October 29, 2021
THE BC BUILDING TRADES-COMMISSIONED report Jobs for Tomorrow: Canada’s Building Trades and Net Zero Emissions (2017), concludes that the building and construction trades are vital to meeting Canada’s climate goals.
This may not surprise those in the industry who already find themselves reducing the globe’s carbon footprint.
“It’s what we do,” says Neil Munro, BC Insulators Local 118 business manager. “Our jobs are green jobs — great Jobs.” The BC Insulators have long recognized the crucial role of mechanical insulation in low-carbon construction, promoting awareness of the issues.
Electricians, too, find themselves on the front lines of this green transition. It’s expected that new wind and solar power projects will make a significant contribution to the future energy grid, with solar considered to be rich in potential construction jobs.
“I would say we are the cutting edge of green technology,” said Phil Venoit, business manager for the International Brotherhood of Electrical Workers (IBEW) Local 230. “We built the windfarm in Cape Scott 10 years ago.” The windfarm was the first utility-scale project of its kind to be developed on the West Coast of B.C.
Local 230 members also had a hand in building the solar parkades at two government facilities on Vancouver Island, said Venoit. As a result, the B.C. Institute of Ocean Sciences in Sydney and the Pacific Biological Station in Nanaimo are now able to offset incoming hydroelectric power with solar energy. Efficient building construction and retrofits are expected to account for a lion’s share of future construction jobs.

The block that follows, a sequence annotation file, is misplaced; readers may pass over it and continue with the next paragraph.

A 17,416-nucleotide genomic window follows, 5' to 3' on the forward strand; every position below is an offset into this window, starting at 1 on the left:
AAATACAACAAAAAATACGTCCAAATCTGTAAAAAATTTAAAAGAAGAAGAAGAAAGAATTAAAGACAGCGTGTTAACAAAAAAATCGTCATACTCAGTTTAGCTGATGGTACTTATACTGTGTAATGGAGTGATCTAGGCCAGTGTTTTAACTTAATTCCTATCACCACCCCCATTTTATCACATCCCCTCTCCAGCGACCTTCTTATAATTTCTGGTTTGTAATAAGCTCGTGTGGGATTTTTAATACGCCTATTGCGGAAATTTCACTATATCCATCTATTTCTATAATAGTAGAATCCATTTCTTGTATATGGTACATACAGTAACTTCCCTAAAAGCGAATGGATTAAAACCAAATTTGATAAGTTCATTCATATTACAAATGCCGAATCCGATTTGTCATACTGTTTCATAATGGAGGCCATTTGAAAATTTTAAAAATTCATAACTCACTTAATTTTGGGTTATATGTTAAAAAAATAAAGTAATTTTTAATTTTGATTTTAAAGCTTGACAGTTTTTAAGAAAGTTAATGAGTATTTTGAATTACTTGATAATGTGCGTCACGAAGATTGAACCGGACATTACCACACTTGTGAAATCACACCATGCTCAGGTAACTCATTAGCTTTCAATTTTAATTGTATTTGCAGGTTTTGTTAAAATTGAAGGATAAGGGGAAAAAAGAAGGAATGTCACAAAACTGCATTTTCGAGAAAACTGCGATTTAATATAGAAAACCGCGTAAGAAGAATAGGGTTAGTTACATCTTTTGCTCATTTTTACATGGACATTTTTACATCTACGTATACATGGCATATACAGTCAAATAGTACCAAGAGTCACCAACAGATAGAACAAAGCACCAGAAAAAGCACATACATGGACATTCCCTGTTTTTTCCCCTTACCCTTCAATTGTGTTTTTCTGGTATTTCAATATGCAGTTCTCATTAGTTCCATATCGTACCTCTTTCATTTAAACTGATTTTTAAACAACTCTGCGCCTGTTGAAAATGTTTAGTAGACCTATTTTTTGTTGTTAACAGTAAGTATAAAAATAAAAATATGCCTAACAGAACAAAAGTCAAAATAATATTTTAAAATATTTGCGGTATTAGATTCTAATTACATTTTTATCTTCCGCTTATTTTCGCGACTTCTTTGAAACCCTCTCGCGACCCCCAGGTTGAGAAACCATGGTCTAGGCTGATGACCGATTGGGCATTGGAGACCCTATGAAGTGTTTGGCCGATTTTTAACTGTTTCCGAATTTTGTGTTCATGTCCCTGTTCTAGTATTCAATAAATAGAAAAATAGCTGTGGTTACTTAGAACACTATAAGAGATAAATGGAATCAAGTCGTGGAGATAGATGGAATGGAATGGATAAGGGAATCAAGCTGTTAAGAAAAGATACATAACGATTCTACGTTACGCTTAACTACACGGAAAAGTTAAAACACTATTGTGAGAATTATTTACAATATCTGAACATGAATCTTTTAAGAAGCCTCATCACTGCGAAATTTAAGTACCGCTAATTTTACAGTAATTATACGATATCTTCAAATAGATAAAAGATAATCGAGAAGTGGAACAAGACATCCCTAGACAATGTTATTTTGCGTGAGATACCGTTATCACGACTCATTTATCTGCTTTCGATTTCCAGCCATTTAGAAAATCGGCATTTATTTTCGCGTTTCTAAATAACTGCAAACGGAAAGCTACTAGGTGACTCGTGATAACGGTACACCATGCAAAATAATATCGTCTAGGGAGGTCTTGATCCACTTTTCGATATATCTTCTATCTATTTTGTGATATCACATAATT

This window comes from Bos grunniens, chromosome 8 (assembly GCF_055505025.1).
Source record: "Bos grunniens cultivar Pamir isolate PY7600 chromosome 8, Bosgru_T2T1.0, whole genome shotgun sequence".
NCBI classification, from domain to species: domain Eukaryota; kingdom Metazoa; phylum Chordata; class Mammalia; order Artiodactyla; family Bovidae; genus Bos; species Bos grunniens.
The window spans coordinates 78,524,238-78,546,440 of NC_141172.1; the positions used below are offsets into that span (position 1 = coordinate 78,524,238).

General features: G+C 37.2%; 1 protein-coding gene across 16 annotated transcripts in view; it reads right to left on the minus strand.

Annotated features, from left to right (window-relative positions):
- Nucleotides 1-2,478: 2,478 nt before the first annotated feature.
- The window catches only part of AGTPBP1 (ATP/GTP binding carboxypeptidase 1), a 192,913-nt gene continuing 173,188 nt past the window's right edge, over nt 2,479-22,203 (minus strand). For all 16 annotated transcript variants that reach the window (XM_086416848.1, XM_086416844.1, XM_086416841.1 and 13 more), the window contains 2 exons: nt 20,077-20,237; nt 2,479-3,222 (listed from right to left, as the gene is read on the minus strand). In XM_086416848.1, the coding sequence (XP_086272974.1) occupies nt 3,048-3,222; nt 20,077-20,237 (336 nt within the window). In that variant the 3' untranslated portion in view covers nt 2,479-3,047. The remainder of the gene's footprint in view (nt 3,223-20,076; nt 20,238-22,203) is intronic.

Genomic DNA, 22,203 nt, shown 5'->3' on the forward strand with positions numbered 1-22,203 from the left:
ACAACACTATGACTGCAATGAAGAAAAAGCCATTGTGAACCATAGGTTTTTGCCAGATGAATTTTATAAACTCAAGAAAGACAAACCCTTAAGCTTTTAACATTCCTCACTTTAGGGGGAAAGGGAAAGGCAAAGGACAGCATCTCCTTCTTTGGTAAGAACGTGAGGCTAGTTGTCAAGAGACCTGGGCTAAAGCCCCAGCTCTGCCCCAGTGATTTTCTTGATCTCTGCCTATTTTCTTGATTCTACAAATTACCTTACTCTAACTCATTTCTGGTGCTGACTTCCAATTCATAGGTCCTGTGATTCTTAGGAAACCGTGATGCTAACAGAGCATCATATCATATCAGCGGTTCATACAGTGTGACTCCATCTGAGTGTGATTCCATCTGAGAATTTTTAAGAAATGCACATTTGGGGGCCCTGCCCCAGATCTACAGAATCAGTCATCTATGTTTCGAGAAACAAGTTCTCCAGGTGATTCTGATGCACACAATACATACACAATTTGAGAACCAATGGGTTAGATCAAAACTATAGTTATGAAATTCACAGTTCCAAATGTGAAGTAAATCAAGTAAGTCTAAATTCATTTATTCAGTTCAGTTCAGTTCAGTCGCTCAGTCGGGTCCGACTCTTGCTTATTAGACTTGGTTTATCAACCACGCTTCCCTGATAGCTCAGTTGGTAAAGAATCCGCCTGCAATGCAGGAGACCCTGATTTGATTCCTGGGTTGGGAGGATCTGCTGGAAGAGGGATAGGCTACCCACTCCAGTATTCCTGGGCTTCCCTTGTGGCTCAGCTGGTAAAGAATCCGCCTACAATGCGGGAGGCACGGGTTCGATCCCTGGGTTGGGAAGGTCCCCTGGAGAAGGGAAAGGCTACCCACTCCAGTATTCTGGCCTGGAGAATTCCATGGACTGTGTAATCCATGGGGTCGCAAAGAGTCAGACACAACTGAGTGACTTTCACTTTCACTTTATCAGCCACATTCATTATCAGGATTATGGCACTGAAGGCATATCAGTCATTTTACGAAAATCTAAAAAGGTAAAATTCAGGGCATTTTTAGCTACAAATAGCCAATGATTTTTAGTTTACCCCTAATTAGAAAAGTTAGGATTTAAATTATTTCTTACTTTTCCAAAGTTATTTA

Venoit said Local 230 members are working on innovative projects that allow a building envelope to control temperatures inside a building, via glass panels placed outside the building. Similar panels, which become opaque or clear with the “flick of a switch,” have been utilized as privacy shields in doctor’s offices.
“We know the Green Tsunami is coming,” said Farid Poursoltani, director of business development for the Electrical Joint Training Committee (EJTC), which is a partnership between IBEW Local 213 and the Electrical Contractors Association of B.C. The school is installing an entire solar energy system to be used for hands-on training and for generating electricity for the centre itself.
“We now have a fairly good-sized system for training and we’re very excited about it,” said Poursoltani. “Our apprentices and journeypersons will know exactly how the PV (photovoltaic) solar system is connected to the battery storage system and how that whole arrangement is connected to the grid. They will understand how such a system can be utilized to offset the carbon footprint,” he said.
The EJTC is also a licensed facility for the Electric Vehicle Infrastructure Training Program, which certifies electricians in the safe installation of electric vehicle charging stations.
The bottom line for construction workers? “There are millions of hours of work in green jobs,” said Munro.
Venoit said he believes B.C. is highly sensitive to climate change and to where the rest of the world needs to go. There is tremendous potential to unlock other forms of power such as that generated by wave turbines, which is relatively low-impact technology that could be installed up and down the B.C. coast, he said.
“The move away from fossil fuels is going to require a huge restructuring of our infrastructure program,” cautioned Venoit.” Electric cars will require more transformers and heavier electrical wires to homes, for example.
“What we need to be grappling with is the idea that we have to change,” he said.
By Megan Terepocki